Ana Forrest | Yoga for the Motorcycle Rider

Ana Forrest 002 Moto Yoga Web Ana Forrest has been changing people’s lives for almost 40 years.  An internationally recognized pioneer in yoga and emotional healing, she’s also a Medicine Woman and author of Fierce Medicine. Ana created Forrest Yoga as she worked through her own life traumas to find healing. Every year she travels the globe, teaching workshops, headlining at yoga festivals and running Forrest Yoga teacher trainings. She developed these Sadhanas, aka spiritual guidelines, to integrate into her daily practice, to optimize physical, emotional and spiritual health. When Ana isn’t teaching, she loves to ride her motorcycle into the wilderness.

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In this episode Ana will explain and demonstrate how to:

  • Relieve neck and shoulder tension and pain.
  • Relieve wrist pain.
  • Strengthen your core.
  • Detoxify.Choose to build a healthy life rather than sabotaging yourself.
  • Nourish your heart and soul.
  • Strengthen and open your heart.

Spend a long day riding a motorcycle without preparing properly and you’re likely to end up with neck, shoulder and back pain. Assuming a proper riding position, staying nourished and hydrated, taking rest breaks and deep breathing can prevent that and have you arriving at your destination pain free. Take a few minutes before you get on your bike to warm up a bit and stretch out. Take a few deep breaths before starting again after a break. It gets rid of road buzz and that “stupid” feeling. Based on her yoga expertise and her own riding experience, Ana’s got exercises that can be done before, during and after riding.

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“A few deep breaths during a break gets rid of road buzz and that stupid feeling,”  Ana Forrest “Breath deeply through the twisties.”  Ana Forrest


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Author, writer, student and motorcycle aficionado Liz Jansen combines her artistic mediums to create stories that inspire readers to embark on their own journey of self-discovery. No helmet or jacket required.

4 Comments on “Ana Forrest | Yoga for the Motorcycle Rider

  1. Ana / Liz – Good Stuff, Thanks! Sex with a log, ha – ha.

    I would like to make a point and ask a question. The point I want to make is I believe it’s important for touring riders to have a bike that allows different riding positions in addition to the posture, stretching and exercises. I am able to do several things while riding:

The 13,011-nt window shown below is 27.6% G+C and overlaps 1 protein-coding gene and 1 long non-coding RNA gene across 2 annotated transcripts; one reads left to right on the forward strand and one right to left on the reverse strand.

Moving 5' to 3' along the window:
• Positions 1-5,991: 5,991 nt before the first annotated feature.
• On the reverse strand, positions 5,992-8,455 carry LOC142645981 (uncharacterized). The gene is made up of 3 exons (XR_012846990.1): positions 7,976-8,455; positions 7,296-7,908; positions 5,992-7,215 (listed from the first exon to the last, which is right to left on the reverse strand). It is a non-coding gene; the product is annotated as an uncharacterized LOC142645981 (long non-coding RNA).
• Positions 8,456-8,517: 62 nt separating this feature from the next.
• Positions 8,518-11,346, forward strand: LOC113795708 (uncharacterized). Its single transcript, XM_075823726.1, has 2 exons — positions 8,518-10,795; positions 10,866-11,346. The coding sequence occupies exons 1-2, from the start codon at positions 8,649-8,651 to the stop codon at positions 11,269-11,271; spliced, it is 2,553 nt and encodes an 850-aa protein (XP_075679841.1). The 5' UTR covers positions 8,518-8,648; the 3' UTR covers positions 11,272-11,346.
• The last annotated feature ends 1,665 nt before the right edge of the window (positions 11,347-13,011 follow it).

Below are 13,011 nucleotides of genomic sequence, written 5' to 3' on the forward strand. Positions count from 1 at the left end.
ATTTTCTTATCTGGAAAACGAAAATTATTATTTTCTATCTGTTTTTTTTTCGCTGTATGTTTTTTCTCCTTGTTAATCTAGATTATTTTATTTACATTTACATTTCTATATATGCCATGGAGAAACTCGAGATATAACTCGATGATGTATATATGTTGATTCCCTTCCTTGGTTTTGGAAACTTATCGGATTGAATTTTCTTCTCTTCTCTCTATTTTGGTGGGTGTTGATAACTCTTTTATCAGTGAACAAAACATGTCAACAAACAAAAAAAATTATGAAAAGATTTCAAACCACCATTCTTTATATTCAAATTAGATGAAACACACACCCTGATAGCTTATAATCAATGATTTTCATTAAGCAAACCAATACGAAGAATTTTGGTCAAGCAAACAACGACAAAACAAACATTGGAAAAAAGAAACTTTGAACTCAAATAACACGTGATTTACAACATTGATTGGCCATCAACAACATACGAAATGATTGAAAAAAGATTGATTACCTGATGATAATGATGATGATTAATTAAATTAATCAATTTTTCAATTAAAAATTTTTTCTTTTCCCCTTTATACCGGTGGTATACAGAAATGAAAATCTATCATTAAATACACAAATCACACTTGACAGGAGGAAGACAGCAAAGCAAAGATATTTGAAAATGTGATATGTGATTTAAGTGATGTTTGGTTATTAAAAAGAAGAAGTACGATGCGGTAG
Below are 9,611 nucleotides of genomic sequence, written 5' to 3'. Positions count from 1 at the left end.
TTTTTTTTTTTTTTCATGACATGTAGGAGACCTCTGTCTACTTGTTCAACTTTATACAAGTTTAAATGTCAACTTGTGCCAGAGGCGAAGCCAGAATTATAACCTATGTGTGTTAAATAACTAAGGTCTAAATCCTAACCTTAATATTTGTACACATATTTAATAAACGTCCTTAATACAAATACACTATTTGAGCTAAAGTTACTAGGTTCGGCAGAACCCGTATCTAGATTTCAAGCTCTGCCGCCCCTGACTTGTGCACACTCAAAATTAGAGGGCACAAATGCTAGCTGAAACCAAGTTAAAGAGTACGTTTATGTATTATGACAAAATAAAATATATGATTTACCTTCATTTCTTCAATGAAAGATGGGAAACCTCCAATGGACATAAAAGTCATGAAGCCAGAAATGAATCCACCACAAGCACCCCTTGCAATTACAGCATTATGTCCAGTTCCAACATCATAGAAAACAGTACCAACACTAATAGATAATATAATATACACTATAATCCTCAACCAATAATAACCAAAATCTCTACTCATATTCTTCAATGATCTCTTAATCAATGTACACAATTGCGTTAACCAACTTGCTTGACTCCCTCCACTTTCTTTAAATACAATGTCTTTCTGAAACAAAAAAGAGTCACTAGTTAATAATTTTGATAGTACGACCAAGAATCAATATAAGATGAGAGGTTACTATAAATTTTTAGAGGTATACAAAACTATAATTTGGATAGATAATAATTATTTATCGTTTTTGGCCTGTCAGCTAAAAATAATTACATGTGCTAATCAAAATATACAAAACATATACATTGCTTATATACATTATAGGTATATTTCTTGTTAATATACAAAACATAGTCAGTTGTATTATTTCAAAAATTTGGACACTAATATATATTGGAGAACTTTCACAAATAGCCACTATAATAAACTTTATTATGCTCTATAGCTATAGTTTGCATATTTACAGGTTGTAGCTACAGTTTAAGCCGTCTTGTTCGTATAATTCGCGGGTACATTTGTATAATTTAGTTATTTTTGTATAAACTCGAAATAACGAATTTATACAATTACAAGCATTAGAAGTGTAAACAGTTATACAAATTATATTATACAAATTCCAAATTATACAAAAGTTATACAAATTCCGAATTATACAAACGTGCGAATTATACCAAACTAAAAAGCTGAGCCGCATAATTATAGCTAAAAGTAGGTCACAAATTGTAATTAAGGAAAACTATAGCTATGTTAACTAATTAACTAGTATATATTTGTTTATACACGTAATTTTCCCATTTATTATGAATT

Stand up
    Sit back on the passenger seat
    Put my feet back on the passenger pegs
    Lean forward on my tank bag. This can be done different ways, using the arms as well as the chest. Cruise control is highly recommended.

    My question is this: Do you have any specific exercises / recommendations to alleviate the top-of-the shoulder / base of the neck discomfort? It goes like this: If you drop your chin to your chest and feel back at the base of your neck, you will feel the big lump or vertebrae that is the location of the discomfort. After over 40 years of riding, I still haven’t licked this one, though it is much less of a discomfort with exercise and stretching much like those shown in the video, as well as a more comfortable bike (seat, fairing, electrics). The pain is more aggravating than debilitating. I’m not an iron butt rider, for example my ‘big tour’ of the year will be 5 days with an average of 400 miles/day to the destination, spend 11 days at the destination with some short rides; then 5 days back.

    • Hi Bill,

      Sounds like you’re doing everything right. After that many years of riding however, you’ve probably underlying predisposition to discomfort. Your neck,shoulders and back have taken a lot of jolts and strain over time. Ana’s exercises work. You just may need to do them more often, and take more frequent breaks. Another thing that helps is staying well hydrated, and getting good rest.

      I’m with you in all the different riding positions – I employ them all.

      Safe riding!


      • Liz – Thanks for your response. Actually I’m more comfortable in my old age. The ‘aggravating’ knob at the base of my neck bothers me much less because of all the things I now do, and the more comfy bikes. I look forward to Aug. 4 when I’ll be heading East into the sun and you’ll be off on your wings. Ride Safe.

        • So we DO get wiser with age! Thanks Bill. I wish you wonderful and safe travels.